Petroleum products are a perennial headache for the government. Some times because of the price swings in international crude oil prices. Some times because of rise in domestic consumption of these finite resources. This is because petroleum products gulp down a significant chunk of subsidies. So their prices and consumption have a strong binding on government finances. The latest news is that diesel consumption for the financial year 2011-12 (FY12) is estimated to have grown by a whopping 11.9% year-on-year (YoY). This is likely to have caused growth in consumption of petroleum products by 4.9% YoY. It is noteworthy that this is the highest growth in the last four years. High subsidy makes diesel cheaper in comparison to its competing fuels. Between FY07 and FY12, the share of diesel in the petroleum products basket has grown from 35.5% to more than 43%. It goes without saying that such growth in consumption is giving jitters to the government.

Source: Business Standard
* For the period from April to February

It's a good thing that as researchers, we don't worry too much about month-on-month or ever quarter-on-quarter fluctuation in production numbers. We are more concerned about what the long term trend looks like. But for those who do, the frequent revisions put out by the Government must be getting really irksome. Take the case of January IIP (Index of Industrial Production) numbers which have now been revised down to 1.1% from 6.8% initially. The culprit this time around was sugar production which was over reported by a whopping 131%. Well, we can understand a slippage of the order of few percentage points. But it is beyond us as to how a figure as large as 131% went unnoticed. Clearly, the data collection agency needs to put some serious thought into how it collects and reports its figures. Frequent revisions are not only denting its reputation but is also causing a lot of damage to firms and decision makers who put a lot of money at stake based on the former's numbers.

Sky rocketing property prices and high interest rates lowered the sales volumes in the property market. Stretched balance sheets of developers and slowdown in volumes signaled that prices were bound to correct. But they hardly have. That's because the developers have been able to meet their cash flow requirements through debt restructuring. They know that the current scenario is a temporary phenomenon. Once the interest rate environment improves, the demand would bounce back soon. They are also confident that the current market has the potential to absorb higher prices. And that is also reflected in the absorption rates. Absorption rate is the rate at which homes are being absorbed (sold) in the market in a given period. Say for example 100 homes are available to be sold in a given month. And the buyers buy 10 homes per month. This gives an absorption rate of 10% (10/100) or an absorption period of 10 months (100/10). While the current absorption rate in top cities gives comfort to the builders, the moot question is for how long? Higher prices will ultimately impact absorption. This suggests that the property market is headed for hard landing. May be the inevitable is just procrastinated for a while.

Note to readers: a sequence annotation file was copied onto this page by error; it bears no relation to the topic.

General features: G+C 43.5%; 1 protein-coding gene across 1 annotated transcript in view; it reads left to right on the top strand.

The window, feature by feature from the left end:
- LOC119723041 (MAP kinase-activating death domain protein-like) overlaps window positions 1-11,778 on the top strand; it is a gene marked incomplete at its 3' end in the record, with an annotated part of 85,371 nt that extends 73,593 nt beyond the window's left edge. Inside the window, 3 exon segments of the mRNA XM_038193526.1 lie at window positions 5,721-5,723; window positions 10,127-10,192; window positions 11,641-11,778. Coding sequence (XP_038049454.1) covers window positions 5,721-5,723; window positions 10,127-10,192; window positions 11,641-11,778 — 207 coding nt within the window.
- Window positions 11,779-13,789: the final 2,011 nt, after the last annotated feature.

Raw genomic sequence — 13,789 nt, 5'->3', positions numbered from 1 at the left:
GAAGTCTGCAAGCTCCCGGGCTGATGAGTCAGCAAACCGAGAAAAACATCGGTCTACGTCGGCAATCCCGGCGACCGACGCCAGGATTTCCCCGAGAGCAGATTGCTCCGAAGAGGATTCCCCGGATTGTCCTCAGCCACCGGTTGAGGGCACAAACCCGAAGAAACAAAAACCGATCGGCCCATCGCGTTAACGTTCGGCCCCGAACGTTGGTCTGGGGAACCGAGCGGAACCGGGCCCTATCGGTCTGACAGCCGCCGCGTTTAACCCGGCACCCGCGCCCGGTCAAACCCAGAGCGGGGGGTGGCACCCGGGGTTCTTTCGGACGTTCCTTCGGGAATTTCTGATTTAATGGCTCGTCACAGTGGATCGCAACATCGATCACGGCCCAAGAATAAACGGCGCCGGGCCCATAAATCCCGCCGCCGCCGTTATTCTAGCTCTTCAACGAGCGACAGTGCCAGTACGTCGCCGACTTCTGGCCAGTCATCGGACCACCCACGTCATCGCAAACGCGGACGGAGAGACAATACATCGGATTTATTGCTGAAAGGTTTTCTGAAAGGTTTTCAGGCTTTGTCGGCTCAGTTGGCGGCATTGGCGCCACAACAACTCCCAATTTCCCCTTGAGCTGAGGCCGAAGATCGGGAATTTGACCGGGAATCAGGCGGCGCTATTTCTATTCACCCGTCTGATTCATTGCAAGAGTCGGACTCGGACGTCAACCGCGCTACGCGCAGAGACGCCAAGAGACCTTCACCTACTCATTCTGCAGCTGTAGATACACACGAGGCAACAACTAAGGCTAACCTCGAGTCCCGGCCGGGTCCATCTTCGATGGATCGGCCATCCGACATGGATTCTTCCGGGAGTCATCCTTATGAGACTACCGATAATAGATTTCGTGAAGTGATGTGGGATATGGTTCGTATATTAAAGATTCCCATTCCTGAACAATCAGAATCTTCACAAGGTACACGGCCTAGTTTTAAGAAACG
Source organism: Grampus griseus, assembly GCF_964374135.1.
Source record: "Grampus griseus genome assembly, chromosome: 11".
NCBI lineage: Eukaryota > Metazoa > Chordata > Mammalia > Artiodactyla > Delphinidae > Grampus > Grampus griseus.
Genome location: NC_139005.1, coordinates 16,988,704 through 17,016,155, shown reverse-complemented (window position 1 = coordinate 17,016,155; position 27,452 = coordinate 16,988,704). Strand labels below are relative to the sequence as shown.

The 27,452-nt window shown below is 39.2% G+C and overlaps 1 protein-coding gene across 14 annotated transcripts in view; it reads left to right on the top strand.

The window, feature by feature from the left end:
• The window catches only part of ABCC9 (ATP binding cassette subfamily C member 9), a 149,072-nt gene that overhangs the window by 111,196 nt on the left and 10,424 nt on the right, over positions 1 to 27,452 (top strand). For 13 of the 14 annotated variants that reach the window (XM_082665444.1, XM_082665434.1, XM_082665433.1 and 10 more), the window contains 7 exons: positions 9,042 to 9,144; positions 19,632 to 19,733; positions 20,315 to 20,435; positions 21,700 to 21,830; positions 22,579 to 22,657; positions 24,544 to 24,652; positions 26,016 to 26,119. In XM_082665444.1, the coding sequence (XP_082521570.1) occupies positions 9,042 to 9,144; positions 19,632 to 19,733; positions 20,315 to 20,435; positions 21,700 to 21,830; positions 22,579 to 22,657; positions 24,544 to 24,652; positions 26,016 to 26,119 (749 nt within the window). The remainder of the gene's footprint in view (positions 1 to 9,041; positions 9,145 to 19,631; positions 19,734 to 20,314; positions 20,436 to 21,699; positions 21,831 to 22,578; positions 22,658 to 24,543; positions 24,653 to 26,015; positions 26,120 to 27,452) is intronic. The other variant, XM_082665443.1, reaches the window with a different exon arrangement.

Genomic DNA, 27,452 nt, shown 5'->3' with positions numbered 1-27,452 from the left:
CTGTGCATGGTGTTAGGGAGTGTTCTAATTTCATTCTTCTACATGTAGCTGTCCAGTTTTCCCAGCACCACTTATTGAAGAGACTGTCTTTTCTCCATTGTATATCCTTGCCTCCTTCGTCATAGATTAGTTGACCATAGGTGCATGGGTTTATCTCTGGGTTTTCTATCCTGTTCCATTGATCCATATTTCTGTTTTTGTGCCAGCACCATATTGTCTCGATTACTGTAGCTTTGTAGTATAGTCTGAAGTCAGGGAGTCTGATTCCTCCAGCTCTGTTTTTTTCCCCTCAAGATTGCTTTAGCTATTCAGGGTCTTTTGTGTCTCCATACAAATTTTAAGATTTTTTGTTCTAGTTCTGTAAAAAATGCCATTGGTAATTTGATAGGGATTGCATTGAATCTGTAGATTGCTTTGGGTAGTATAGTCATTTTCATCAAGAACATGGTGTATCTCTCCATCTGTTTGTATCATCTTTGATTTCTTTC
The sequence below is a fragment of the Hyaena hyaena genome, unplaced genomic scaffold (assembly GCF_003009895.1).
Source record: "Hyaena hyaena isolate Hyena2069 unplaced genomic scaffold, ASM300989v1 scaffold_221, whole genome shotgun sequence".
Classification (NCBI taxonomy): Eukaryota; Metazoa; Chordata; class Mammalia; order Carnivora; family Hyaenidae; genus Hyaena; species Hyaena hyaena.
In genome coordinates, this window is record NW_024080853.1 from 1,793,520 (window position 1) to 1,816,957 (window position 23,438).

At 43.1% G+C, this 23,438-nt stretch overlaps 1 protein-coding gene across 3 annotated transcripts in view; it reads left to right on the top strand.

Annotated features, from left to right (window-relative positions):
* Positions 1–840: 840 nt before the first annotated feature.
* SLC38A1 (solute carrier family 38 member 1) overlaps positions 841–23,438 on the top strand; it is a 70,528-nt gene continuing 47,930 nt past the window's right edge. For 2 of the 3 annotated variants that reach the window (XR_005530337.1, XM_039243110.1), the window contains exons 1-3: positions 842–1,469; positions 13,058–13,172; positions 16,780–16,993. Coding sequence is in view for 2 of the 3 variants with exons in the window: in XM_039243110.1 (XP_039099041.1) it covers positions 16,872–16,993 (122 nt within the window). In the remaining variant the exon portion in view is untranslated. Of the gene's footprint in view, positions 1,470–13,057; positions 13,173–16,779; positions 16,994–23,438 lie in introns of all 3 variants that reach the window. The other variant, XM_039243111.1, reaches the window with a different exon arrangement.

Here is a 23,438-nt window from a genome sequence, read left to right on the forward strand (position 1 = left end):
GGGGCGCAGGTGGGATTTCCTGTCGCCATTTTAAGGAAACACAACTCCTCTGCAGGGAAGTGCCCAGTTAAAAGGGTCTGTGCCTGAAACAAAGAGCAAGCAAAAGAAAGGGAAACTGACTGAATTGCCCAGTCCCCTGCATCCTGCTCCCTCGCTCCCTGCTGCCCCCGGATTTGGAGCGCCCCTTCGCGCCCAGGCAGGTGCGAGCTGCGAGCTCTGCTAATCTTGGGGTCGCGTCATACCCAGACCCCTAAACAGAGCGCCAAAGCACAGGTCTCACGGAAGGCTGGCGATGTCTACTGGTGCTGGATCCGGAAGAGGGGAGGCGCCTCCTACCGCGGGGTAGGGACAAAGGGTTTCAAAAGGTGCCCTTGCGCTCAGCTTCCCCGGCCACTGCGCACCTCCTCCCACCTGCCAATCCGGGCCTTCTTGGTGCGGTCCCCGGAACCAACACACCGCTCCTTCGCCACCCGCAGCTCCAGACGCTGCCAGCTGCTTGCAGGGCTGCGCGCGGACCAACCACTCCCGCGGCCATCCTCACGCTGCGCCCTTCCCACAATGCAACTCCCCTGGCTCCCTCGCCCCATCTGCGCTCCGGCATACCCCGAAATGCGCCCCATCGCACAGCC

Days of under-promising and over-delivering for the IT (Information Technology) bellwether Infosys Ltd seem to be over. At least this is what the company's financial performance during the past several quarters suggests. The IT major kick-started the result season for the Indian IT industry on a very disappointing note. The company reported a 4.8% quarter-on-quarter (QoQ) decline in its sales and a 2.4% QoQ decline in its net profits. The volumes in the consolidated IT services business declined by 1.5% sequentially. Considering the uncertainty in the global demand environment and the management's cautious guidance for the quarter, the result is not that surprising. However, what is more worrisome for the whole sector is that the management continues its cautious outlook with regards to the future. It has given a lower guidance for the financial year ending March 2013 (FY13). In US dollar terms, the company expects just 8%-10% year-on-year growth in revenues for FY13.